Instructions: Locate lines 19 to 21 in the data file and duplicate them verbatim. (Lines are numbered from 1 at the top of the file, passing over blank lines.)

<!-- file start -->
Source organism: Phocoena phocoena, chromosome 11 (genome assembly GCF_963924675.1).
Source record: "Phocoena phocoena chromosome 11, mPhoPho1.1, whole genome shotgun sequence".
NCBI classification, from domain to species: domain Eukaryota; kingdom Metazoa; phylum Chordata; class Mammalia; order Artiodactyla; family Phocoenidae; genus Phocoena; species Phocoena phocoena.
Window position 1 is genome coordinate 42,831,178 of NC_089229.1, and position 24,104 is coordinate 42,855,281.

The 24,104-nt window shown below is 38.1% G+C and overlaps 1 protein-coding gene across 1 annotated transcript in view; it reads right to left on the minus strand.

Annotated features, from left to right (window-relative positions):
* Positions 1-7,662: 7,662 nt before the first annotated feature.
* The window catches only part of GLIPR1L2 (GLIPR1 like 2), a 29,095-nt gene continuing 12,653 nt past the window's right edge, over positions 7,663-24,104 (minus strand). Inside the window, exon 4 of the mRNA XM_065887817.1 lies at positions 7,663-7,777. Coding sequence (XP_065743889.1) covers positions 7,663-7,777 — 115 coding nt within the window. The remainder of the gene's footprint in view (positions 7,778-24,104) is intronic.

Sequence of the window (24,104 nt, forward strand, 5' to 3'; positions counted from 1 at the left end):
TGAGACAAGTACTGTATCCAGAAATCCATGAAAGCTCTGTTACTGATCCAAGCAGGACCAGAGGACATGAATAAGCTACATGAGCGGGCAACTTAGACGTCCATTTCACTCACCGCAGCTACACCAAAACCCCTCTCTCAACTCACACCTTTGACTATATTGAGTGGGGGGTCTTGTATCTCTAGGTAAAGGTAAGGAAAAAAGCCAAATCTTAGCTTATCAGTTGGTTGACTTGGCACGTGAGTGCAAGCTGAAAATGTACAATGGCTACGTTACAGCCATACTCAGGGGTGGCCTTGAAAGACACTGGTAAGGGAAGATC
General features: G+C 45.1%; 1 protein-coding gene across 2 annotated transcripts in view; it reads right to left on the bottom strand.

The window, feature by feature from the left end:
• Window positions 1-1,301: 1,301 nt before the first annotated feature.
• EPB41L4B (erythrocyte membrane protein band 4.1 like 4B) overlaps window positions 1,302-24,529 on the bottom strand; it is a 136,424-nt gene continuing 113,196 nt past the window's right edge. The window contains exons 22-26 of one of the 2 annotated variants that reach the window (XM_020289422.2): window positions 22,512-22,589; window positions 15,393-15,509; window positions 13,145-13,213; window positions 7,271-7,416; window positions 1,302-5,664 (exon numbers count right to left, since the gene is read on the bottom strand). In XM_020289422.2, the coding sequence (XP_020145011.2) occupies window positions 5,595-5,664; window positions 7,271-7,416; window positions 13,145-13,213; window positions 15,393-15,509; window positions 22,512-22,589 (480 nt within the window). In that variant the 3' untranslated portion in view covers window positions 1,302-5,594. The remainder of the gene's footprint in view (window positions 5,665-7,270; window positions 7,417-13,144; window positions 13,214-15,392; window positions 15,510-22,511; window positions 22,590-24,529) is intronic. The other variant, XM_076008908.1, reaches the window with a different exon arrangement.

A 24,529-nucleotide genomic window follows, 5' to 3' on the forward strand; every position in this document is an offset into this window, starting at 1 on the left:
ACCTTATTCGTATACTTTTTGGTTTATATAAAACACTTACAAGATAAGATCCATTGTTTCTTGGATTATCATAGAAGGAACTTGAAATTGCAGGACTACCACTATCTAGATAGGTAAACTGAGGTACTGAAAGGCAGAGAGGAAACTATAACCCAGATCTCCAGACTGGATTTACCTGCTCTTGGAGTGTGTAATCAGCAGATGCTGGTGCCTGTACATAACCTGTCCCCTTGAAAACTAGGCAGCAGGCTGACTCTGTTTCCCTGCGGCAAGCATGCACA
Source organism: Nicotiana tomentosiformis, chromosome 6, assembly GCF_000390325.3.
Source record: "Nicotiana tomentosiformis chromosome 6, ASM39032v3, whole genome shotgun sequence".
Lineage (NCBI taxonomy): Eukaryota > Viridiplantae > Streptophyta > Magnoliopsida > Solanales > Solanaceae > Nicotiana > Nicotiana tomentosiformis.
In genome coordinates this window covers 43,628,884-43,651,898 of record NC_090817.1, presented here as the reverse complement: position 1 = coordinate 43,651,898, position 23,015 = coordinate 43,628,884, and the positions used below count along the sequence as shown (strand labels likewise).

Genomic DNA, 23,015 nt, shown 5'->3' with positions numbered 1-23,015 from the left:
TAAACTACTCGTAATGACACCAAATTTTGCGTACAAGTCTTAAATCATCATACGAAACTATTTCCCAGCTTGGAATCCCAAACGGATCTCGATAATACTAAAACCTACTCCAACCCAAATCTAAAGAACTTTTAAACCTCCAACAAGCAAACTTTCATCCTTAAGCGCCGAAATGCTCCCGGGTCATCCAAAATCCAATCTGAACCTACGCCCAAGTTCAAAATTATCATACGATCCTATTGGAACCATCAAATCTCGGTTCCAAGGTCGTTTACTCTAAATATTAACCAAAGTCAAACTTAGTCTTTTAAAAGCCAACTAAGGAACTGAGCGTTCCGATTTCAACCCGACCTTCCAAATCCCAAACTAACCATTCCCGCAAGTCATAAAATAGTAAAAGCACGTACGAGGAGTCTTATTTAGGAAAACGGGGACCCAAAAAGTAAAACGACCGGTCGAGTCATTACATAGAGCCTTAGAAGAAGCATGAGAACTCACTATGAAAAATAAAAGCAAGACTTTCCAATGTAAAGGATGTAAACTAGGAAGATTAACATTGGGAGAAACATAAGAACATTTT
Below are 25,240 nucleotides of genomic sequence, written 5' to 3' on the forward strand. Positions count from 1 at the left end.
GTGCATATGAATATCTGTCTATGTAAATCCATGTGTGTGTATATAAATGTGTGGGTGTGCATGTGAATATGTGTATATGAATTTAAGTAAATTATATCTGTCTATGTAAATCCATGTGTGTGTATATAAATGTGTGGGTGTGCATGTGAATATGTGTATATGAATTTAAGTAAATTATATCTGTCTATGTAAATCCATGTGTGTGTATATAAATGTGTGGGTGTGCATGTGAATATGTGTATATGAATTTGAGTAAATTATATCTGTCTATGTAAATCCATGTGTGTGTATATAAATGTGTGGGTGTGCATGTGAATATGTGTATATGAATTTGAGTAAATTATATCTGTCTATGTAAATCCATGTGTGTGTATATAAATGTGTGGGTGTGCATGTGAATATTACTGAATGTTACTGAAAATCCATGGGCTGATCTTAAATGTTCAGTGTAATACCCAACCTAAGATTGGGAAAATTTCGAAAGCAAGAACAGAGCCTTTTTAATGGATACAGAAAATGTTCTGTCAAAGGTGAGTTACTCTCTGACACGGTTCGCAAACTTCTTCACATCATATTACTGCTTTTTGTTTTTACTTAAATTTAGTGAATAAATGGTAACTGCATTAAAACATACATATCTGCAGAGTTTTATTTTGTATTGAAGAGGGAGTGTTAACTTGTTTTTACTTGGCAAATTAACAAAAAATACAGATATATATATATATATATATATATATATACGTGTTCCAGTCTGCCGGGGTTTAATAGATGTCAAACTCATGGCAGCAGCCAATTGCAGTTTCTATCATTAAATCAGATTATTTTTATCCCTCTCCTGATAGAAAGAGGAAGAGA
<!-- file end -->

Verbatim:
Lineage (NCBI taxonomy): Eukaryota > Viridiplantae > Streptophyta > Magnoliopsida > Solanales > Solanaceae > Nicotiana > Nicotiana tomentosiformis.
In genome coordinates this window covers 43,628,884-43,651,898 of record NC_090817.1, presented here as the reverse complement: position 1 = coordinate 43,651,898, position 23,015 = coordinate 43,628,884, and the positions used below count along the sequence as shown (strand labels likewise).

Genomic DNA, 23,015 nt, shown 5'->3' with positions numbered 1-23,015 from the left: